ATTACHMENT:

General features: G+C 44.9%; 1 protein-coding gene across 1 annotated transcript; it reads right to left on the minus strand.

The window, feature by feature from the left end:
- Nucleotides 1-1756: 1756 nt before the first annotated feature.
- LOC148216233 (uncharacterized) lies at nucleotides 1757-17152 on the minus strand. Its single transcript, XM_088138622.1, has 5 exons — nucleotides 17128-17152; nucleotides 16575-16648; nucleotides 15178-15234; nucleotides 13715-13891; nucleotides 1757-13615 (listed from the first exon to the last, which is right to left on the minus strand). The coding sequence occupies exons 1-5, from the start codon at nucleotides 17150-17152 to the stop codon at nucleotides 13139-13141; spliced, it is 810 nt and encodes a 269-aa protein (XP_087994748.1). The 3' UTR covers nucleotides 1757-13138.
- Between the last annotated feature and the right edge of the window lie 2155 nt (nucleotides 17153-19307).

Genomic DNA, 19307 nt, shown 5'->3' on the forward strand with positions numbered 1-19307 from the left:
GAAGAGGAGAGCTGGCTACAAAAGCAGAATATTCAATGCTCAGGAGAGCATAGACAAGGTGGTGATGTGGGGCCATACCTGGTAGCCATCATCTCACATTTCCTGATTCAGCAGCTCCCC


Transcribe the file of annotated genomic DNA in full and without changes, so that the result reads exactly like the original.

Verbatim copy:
General features: G+C 44.9%; 1 protein-coding gene across 1 annotated transcript; it reads right to left on the minus strand.

The window, feature by feature from the left end:
- Nucleotides 1-1756: 1756 nt before the first annotated feature.
- LOC148216233 (uncharacterized) lies at nucleotides 1757-17152 on the minus strand. Its single transcript, XM_088138622.1, has 5 exons — nucleotides 17128-17152; nucleotides 16575-16648; nucleotides 15178-15234; nucleotides 13715-13891; nucleotides 1757-13615 (listed from the first exon to the last, which is right to left on the minus strand). The coding sequence occupies exons 1-5, from the start codon at nucleotides 17150-17152 to the stop codon at nucleotides 13139-13141; spliced, it is 810 nt and encodes a 269-aa protein (XP_087994748.1). The 3' UTR covers nucleotides 1757-13138.
- Between the last annotated feature and the right edge of the window lie 2155 nt (nucleotides 17153-19307).

Genomic DNA, 19307 nt, shown 5'->3' on the forward strand with positions numbered 1-19307 from the left:
GAAGAGGAGAGCTGGCTACAAAAGCAGAATATTCAATGCTCAGGAGAGCATAGACAAGGTGGTGATGTGGGGCCATACCTGGTAGCCATCATCTCACATTTCCTGATTCAGCAGCTCCCC